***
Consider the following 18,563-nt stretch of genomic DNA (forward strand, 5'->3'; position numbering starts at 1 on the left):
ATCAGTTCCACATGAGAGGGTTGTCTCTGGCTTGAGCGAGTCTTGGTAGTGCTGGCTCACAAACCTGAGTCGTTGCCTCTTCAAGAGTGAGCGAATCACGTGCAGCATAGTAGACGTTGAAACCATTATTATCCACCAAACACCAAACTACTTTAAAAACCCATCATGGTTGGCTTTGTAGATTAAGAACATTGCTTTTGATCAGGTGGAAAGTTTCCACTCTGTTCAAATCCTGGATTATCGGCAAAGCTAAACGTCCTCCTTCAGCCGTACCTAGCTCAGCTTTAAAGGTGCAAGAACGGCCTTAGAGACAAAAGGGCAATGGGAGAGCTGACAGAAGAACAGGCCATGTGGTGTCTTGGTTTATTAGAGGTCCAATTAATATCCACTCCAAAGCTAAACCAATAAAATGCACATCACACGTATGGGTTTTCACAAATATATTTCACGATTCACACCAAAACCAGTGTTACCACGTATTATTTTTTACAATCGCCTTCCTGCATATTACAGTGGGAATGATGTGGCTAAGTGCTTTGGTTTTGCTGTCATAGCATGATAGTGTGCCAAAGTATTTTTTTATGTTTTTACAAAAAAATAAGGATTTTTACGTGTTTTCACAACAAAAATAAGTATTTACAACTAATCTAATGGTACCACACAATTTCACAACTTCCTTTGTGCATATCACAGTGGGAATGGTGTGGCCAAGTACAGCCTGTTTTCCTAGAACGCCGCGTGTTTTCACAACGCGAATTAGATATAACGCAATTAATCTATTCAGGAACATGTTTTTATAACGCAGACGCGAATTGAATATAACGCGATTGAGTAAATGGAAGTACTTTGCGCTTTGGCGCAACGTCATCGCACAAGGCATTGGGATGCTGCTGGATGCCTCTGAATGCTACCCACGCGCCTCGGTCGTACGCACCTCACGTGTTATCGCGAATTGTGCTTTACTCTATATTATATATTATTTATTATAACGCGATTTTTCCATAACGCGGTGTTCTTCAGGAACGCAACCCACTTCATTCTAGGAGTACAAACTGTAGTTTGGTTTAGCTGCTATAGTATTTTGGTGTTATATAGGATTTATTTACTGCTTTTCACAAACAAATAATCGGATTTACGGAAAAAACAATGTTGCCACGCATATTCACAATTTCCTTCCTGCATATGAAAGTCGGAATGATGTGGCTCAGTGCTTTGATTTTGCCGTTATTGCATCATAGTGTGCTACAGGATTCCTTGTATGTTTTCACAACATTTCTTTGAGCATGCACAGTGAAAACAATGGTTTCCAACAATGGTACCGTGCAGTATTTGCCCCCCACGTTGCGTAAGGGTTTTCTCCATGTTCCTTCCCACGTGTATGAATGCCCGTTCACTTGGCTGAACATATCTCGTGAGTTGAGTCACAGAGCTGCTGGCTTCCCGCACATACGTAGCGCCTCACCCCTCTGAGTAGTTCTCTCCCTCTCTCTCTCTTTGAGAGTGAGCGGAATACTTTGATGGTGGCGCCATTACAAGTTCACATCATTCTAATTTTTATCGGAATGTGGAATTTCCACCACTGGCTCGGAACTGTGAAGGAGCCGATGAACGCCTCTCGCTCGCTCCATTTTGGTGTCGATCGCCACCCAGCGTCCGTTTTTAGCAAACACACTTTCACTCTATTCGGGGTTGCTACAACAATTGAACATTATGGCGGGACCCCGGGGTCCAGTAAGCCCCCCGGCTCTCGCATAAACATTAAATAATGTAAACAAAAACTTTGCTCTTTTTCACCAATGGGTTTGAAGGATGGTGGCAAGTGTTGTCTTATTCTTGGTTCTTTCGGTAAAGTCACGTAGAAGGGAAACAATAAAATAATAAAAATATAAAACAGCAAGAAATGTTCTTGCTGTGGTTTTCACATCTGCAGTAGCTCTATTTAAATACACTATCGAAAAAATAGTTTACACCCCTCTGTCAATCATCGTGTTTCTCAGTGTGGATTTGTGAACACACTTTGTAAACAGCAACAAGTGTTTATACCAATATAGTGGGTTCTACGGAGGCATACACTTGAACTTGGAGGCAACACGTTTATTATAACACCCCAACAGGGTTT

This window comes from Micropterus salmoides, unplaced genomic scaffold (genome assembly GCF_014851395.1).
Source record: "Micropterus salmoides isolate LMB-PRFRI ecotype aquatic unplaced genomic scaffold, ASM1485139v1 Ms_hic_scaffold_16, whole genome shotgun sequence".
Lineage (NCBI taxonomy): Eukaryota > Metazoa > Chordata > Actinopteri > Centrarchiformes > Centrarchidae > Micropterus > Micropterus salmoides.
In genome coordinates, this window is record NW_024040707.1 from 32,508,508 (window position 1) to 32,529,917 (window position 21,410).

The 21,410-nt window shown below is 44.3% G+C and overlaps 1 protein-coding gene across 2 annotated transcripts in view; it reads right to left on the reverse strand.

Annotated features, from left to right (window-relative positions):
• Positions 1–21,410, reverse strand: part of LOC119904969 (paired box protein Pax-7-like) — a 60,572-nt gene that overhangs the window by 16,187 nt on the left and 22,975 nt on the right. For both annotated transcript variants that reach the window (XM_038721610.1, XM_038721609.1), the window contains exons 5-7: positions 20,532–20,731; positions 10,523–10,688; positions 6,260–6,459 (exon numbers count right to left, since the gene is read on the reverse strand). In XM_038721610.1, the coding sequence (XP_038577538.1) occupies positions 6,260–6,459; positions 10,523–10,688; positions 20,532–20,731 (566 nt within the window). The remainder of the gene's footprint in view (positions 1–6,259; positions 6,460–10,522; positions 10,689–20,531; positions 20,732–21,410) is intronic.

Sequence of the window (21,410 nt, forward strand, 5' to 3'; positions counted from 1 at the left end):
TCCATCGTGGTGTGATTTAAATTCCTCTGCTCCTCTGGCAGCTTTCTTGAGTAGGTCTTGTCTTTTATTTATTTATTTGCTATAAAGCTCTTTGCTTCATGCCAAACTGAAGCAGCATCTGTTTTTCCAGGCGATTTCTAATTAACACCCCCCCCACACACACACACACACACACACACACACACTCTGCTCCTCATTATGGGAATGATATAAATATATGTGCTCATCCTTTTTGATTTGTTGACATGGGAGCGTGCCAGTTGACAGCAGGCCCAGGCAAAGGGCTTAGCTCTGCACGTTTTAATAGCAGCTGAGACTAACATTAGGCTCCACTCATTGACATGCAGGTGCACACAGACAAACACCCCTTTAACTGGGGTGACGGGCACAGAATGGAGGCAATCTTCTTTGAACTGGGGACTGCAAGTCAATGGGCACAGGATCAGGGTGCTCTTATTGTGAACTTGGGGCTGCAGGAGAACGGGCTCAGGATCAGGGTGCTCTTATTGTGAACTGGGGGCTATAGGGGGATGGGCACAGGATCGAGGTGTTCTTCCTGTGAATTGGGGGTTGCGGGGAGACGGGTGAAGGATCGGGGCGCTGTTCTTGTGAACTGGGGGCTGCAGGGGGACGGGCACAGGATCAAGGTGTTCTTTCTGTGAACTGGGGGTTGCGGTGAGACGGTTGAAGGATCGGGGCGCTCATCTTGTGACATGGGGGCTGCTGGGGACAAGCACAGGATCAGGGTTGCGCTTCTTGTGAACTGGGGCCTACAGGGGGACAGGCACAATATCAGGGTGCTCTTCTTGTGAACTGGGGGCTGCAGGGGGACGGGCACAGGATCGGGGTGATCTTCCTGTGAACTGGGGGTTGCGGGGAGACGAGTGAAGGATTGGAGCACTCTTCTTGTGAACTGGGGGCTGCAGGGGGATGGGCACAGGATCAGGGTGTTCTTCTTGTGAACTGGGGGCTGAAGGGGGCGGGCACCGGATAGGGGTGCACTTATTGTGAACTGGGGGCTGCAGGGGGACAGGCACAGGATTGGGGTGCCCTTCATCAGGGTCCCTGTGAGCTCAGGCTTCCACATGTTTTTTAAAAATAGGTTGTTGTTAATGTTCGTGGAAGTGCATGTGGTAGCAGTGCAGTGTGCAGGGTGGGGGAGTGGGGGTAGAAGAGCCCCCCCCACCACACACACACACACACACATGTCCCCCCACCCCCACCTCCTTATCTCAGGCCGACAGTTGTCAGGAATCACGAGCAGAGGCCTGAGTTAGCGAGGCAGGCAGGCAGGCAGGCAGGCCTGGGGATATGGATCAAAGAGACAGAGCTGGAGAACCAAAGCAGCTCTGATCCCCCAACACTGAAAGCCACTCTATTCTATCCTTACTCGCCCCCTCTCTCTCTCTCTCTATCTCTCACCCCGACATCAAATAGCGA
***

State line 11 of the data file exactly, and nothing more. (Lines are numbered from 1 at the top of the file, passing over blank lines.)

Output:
TCCATCGTGGTGTGATTTAAATTCCTCTGCTCCTCTGGCAGCTTTCTTGAGTAGGTCTTGTCTTTTATTTATTTATTTGCTATAAAGCTCTTTGCTTCATGCCAAACTGAAGCAGCATCTGTTTTTCCAGGCGATTTCTAATTAACACCCCCCCCACACACACACACACACACACACACACACACTCTGCTCCTCATTATGGGAATGATATAAATATATGTGCTCATCCTTTTTGATTTGTTGACATGGGAGCGTGCCAGTTGACAGCAGGCCCAGGCAAAGGGCTTAGCTCTGCACGTTTTAATAGCAGCTGAGACTAACATTAGGCTCCACTCATTGACATGCAGGTGCACACAGACAAACACCCCTTTAACTGGGGTGACGGGCACAGAATGGAGGCAATCTTCTTTGAACTGGGGACTGCAAGTCAATGGGCACAGGATCAGGGTGCTCTTATTGTGAACTTGGGGCTGCAGGAGAACGGGCTCAGGATCAGGGTGCTCTTATTGTGAACTGGGGGCTATAGGGGGATGGGCACAGGATCGAGGTGTTCTTCCTGTGAATTGGGGGTTGCGGGGAGACGGGTGAAGGATCGGGGCGCTGTTCTTGTGAACTGGGGGCTGCAGGGGGACGGGCACAGGATCAAGGTGTTCTTTCTGTGAACTGGGGGTTGCGGTGAGACGGTTGAAGGATCGGGGCGCTCATCTTGTGACATGGGGGCTGCTGGGGACAAGCACAGGATCAGGGTTGCGCTTCTTGTGAACTGGGGCCTACAGGGGGACAGGCACAATATCAGGGTGCTCTTCTTGTGAACTGGGGGCTGCAGGGGGACGGGCACAGGATCGGGGTGATCTTCCTGTGAACTGGGGGTTGCGGGGAGACGAGTGAAGGATTGGAGCACTCTTCTTGTGAACTGGGGGCTGCAGGGGGATGGGCACAGGATCAGGGTGTTCTTCTTGTGAACTGGGGGCTGAAGGGGGCGGGCACCGGATAGGGGTGCACTTATTGTGAACTGGGGGCTGCAGGGGGACAGGCACAGGATTGGGGTGCCCTTCATCAGGGTCCCTGTGAGCTCAGGCTTCCACATGTTTTTTAAAAATAGGTTGTTGTTAATGTTCGTGGAAGTGCATGTGGTAGCAGTGCAGTGTGCAGGGTGGGGGAGTGGGGGTAGAAGAGCCCCCCCCACCACACACACACACACACACATGTCCCCCCACCCCCACCTCCTTATCTCAGGCCGACAGTTGTCAGGAATCACGAGCAGAGGCCTGAGTTAGCGAGGCAGGCAGGCAGGCAGGCAGGCCTGGGGATATGGATCAAAGAGACAGAGCTGGAGAACCAAAGCAGCTCTGATCCCCCAACACTGAAAGCCACTCTATTCTATCCTTACTCGCCCCCTCTCTCTCTCTCTCTATCTCTCACCCCGACATCAAATAGCGA